The Supreme Court of British Columbia dismissed an application by a Treaty 8 First Nation for an injunction to prevent British Columbia from proceeding with a planned auction of fifteen Timber Sale Licences. The balance of convenience did not favour the granting of an interlocutory injunction in this case. Although the underlying action concerns whether the cumulative impacts of industrial development has led to a violation of Treaty 8, the injunction application concerns a specific activity. The cutblocks relating to the Timber Sale Licences represent less than 0.1% of the plaintiff's traditional territory. Most of the evidence on the cumulative effects on Treaty 8 rights was not specific to the cutblocks at issue. Allowing this injunction application would likely lead to a series of applications resulting in a general moratorium on industrial activity in the plaintiff's traditional territory.

The plaintiff Blueberry River First Nations (BRFN) has two reserves near Fort St. John, BC and is a signatory to Treaty 8. The BRFN asserts that its traditional territory covers 38,000 square kilometres in the upper Peace River region of BC, and has identified 10,267 square kilometres as being a "critical are".

The BRFN commenced the underlying action in March 2015. It alleges that the cumulative effect of industrial development in the Treaty 8 area has made or will soon make it impossible for its members to meaningfully exercise treaty rights such as hunting and fishing. They seek declarations that the Crown has breached treaty obligations, as well as interim and permanent injunctions to prohibit the Province from doing or permitting any activities that amount to a further breach. The pleadings in the underlying action refer to forestry, oil and gas, mining, hydroelectric infrastructure, and other developments.

The Court noted that this action is unlike Tsilhqot'in Nation or Haida Nation . The BRFN surrendered ownership of the land covered by Treaty 8 and gave the Crown a prima facie right to "take up" tracts of lands for purposes such as forestry. The BRFN relied upon a passage in Mikisew Cree (2005) in which the Supreme Court of Canada held that the "taking up" clause is subject to the First Nation being able to meaningfully exercise their rights. The question in the underlying action is whether the Crown's conduct over a period of many years has effectively deprived the BRFN of those rights. This is a question of fact that would be determined at trial.

The BRFN put forward evidence about the effect of industrial development in its traditional territory, and the impact on their traditional activities. One study suggested that the area subject to industrial use has been increasing by an average of 136 square kilometres each year.

The BRFN's traditional territory falls within the Fort St. John Timber Supply Area. A Crown agency, B.C Timber Sales (BCTS), proposes to sell the fifteen Timber Sale Licences (TSLs) by public auction. This process is governed by the Fort St. John Pilot Project Regulation . This regulation requires the creation of a Sustainable Forest Management Plan and associated Forest Operation Schedules. The participants in the pilot project include BCTS and five forest companies. The Crown asserted that there had been extensive consultation with First Nations during the development of the Plan and Schedules under the Regulation.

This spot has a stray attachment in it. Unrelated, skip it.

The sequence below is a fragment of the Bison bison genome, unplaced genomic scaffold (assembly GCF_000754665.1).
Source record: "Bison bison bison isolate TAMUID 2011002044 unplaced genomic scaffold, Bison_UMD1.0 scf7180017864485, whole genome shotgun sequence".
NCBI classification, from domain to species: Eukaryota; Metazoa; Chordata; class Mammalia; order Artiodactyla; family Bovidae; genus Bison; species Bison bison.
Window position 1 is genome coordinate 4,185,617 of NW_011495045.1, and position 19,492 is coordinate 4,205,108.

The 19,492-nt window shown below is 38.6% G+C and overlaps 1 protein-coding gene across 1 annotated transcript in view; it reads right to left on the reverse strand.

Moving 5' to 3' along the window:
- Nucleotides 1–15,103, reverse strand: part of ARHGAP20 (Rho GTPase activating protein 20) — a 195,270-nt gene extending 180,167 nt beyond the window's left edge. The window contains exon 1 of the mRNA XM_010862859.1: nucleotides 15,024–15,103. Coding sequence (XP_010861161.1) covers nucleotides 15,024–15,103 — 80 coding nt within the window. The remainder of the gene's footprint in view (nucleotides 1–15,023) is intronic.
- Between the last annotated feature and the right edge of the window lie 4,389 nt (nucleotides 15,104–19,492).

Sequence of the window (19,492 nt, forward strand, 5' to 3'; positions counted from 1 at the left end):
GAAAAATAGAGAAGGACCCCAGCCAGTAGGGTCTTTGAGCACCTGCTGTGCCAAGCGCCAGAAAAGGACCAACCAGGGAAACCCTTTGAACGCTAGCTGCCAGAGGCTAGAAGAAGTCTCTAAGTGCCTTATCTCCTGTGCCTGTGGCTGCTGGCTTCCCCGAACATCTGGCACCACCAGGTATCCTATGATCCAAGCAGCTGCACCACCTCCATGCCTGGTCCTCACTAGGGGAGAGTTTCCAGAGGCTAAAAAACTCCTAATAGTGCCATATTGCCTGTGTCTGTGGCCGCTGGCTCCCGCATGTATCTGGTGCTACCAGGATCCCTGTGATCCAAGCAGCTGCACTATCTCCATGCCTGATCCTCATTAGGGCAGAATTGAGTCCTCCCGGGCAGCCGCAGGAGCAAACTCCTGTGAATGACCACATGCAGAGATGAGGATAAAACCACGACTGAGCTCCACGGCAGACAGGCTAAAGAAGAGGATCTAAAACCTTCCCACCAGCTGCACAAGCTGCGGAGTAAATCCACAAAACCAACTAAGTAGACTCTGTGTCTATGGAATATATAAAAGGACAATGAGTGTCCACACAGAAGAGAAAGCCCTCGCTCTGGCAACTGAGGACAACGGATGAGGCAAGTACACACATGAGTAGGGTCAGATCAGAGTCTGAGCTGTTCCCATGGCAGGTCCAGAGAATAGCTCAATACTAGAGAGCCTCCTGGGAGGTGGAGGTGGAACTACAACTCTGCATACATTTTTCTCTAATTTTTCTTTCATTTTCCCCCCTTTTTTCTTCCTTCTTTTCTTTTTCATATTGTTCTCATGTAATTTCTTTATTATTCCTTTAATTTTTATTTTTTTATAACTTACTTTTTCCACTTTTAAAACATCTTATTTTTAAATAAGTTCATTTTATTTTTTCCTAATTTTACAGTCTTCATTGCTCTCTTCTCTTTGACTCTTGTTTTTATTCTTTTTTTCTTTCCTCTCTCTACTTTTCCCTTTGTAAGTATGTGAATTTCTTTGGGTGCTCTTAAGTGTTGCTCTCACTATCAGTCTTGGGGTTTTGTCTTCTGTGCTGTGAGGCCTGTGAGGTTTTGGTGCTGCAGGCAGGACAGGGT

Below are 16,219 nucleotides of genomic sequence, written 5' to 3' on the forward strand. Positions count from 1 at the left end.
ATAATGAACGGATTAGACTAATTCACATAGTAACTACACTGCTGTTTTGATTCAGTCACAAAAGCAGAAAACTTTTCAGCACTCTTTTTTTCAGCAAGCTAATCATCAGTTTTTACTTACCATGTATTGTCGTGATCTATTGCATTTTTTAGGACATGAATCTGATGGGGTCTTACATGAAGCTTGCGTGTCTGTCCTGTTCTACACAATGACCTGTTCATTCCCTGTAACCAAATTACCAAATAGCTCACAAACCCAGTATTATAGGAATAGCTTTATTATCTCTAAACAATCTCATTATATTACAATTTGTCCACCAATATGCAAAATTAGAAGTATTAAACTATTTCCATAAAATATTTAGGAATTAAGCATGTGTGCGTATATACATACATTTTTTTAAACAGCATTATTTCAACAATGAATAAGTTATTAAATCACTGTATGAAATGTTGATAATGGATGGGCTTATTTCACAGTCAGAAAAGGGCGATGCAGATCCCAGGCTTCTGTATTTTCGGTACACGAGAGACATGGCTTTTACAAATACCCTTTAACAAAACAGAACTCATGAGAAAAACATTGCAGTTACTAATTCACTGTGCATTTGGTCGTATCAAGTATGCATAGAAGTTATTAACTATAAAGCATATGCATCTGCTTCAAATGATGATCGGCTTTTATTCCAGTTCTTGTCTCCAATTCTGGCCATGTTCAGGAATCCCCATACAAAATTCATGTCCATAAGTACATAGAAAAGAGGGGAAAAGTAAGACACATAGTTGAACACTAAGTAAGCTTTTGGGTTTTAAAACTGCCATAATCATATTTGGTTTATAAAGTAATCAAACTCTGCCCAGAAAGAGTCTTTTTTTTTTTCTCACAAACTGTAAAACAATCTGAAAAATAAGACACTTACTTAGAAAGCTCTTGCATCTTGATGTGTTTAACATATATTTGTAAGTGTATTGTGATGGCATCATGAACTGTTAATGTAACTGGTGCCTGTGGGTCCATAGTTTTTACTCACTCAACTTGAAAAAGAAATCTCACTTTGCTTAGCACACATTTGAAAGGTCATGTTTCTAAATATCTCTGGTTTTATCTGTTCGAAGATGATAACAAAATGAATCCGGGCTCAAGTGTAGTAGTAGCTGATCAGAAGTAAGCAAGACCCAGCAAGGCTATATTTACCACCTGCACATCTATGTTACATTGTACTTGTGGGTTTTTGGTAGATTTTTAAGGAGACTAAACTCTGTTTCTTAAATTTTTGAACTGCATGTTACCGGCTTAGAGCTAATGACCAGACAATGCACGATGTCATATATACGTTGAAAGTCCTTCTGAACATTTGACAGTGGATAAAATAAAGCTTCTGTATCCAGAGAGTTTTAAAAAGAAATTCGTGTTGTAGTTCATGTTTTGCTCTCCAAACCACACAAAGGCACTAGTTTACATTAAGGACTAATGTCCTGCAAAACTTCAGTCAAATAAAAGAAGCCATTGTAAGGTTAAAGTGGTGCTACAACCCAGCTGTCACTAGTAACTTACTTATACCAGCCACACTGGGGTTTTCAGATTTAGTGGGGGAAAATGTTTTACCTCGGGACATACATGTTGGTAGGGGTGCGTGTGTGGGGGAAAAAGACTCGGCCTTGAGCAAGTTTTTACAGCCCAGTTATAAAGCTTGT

In late 2013, the BRFN elected a new Chief and Council. The new leadership raised issues about the BCTS process that had not been raised before. The BRFN asserted in correspondence in 2014 that certain "critical" areas had to be protected from forestry activities. Chief Yahey also asserted that proceeding with the TSL sales would infringe the BRFN's treaty rights.

This injunction application was heard on July 14-15, 2015. The Court applied the RJR-MacDonald test for pre-trial injunctions: (1) is there a serious question to be tried?; (2) whether irreparable harm would result if the injunction is not granted; and (3) whether the balance of convenience favours the granting of an injunction.

The BRFN satisfied the first prong of the RJR-MacDonald test. It had pointed to evidence that may be relied upon at trial to establish that the cumulative effect of the industrial development in the Treaty 8 area had become so extensive that it amounted to a violation of a treaty right. Such a claim was clearly contemplated by the Supreme Court of Canada in Mikisew . Mr. Justice Nathan Smith held: "I have no hesitation in concluding that BRFN has satisfied the first branch of the RJR-MacDonald test…"

The Court was also satisfied that irreparable harm may result if a pre-trial injunction is not granted. Nathan Smith J. stated:

Irreparable harm would clearly be the result if cumulative industrial development effectively eliminated any opportunity for BRFN to meaningfully exercise its traditional way of life and its rights to hunt, trap and fish. These proposed logging operations are not alleged to be the cause of the harm in and of themselves, but as this court said in Taseko Mines Ltd. v. Phillips , 2011 BCSC 1675 at para 65:

Each new incursion serves only to narrow further the habitat left to them in which to exercise their traditional rights. Consequently, each new incursion becomes more significant than the last.

In that sense, any portion of the overall loss in this case, if it is found to exist, should be characterized as irreparable harm.